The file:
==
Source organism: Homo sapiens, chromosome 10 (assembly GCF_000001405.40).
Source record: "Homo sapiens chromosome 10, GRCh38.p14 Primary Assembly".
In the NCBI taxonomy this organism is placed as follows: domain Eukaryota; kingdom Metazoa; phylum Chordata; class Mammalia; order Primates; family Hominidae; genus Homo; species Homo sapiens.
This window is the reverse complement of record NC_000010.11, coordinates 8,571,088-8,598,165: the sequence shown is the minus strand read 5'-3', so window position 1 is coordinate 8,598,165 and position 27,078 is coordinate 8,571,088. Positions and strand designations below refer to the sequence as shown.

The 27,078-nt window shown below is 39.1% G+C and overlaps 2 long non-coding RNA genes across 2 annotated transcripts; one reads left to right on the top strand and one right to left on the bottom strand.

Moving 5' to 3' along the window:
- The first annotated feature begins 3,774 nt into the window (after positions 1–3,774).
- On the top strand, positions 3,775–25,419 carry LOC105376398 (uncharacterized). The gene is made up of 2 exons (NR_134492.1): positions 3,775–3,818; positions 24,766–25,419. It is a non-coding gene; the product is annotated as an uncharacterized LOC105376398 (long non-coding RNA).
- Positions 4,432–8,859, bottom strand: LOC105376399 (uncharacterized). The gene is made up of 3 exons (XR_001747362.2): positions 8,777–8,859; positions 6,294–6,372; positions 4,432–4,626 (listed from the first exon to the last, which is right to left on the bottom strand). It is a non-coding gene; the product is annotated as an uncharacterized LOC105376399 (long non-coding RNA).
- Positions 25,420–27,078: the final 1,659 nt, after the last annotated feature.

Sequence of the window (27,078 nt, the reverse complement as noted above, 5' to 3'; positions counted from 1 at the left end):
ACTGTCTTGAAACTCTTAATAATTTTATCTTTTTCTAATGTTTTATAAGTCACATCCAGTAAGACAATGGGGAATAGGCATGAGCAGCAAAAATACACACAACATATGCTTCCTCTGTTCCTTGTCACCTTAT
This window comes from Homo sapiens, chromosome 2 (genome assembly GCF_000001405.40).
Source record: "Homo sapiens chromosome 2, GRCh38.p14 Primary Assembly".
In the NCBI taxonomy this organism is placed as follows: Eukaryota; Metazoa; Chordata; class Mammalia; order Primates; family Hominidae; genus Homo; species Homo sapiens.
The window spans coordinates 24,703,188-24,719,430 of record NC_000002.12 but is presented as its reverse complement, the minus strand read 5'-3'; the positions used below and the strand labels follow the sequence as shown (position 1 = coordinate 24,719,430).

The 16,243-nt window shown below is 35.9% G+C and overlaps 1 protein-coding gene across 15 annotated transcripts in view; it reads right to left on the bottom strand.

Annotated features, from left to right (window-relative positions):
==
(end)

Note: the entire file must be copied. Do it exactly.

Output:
Source organism: Homo sapiens, chromosome 10 (assembly GCF_000001405.40).
Source record: "Homo sapiens chromosome 10, GRCh38.p14 Primary Assembly".
In the NCBI taxonomy this organism is placed as follows: domain Eukaryota; kingdom Metazoa; phylum Chordata; class Mammalia; order Primates; family Hominidae; genus Homo; species Homo sapiens.
This window is the reverse complement of record NC_000010.11, coordinates 8,571,088-8,598,165: the sequence shown is the minus strand read 5'-3', so window position 1 is coordinate 8,598,165 and position 27,078 is coordinate 8,571,088. Positions and strand designations below refer to the sequence as shown.

The 27,078-nt window shown below is 39.1% G+C and overlaps 2 long non-coding RNA genes across 2 annotated transcripts; one reads left to right on the top strand and one right to left on the bottom strand.

Moving 5' to 3' along the window:
- The first annotated feature begins 3,774 nt into the window (after positions 1–3,774).
- On the top strand, positions 3,775–25,419 carry LOC105376398 (uncharacterized). The gene is made up of 2 exons (NR_134492.1): positions 3,775–3,818; positions 24,766–25,419. It is a non-coding gene; the product is annotated as an uncharacterized LOC105376398 (long non-coding RNA).
- Positions 4,432–8,859, bottom strand: LOC105376399 (uncharacterized). The gene is made up of 3 exons (XR_001747362.2): positions 8,777–8,859; positions 6,294–6,372; positions 4,432–4,626 (listed from the first exon to the last, which is right to left on the bottom strand). It is a non-coding gene; the product is annotated as an uncharacterized LOC105376399 (long non-coding RNA).
- Positions 25,420–27,078: the final 1,659 nt, after the last annotated feature.

Sequence of the window (27,078 nt, the reverse complement as noted above, 5' to 3'; positions counted from 1 at the left end):
ACTGTCTTGAAACTCTTAATAATTTTATCTTTTTCTAATGTTTTATAAGTCACATCCAGTAAGACAATGGGGAATAGGCATGAGCAGCAAAAATACACACAACATATGCTTCCTCTGTTCCTTGTCACCTTAT
This window comes from Homo sapiens, chromosome 2 (genome assembly GCF_000001405.40).
Source record: "Homo sapiens chromosome 2, GRCh38.p14 Primary Assembly".
In the NCBI taxonomy this organism is placed as follows: Eukaryota; Metazoa; Chordata; class Mammalia; order Primates; family Hominidae; genus Homo; species Homo sapiens.
The window spans coordinates 24,703,188-24,719,430 of record NC_000002.12 but is presented as its reverse complement, the minus strand read 5'-3'; the positions used below and the strand labels follow the sequence as shown (position 1 = coordinate 24,719,430).

The 16,243-nt window shown below is 35.9% G+C and overlaps 1 protein-coding gene across 15 annotated transcripts in view; it reads right to left on the bottom strand.

Annotated features, from left to right (window-relative positions):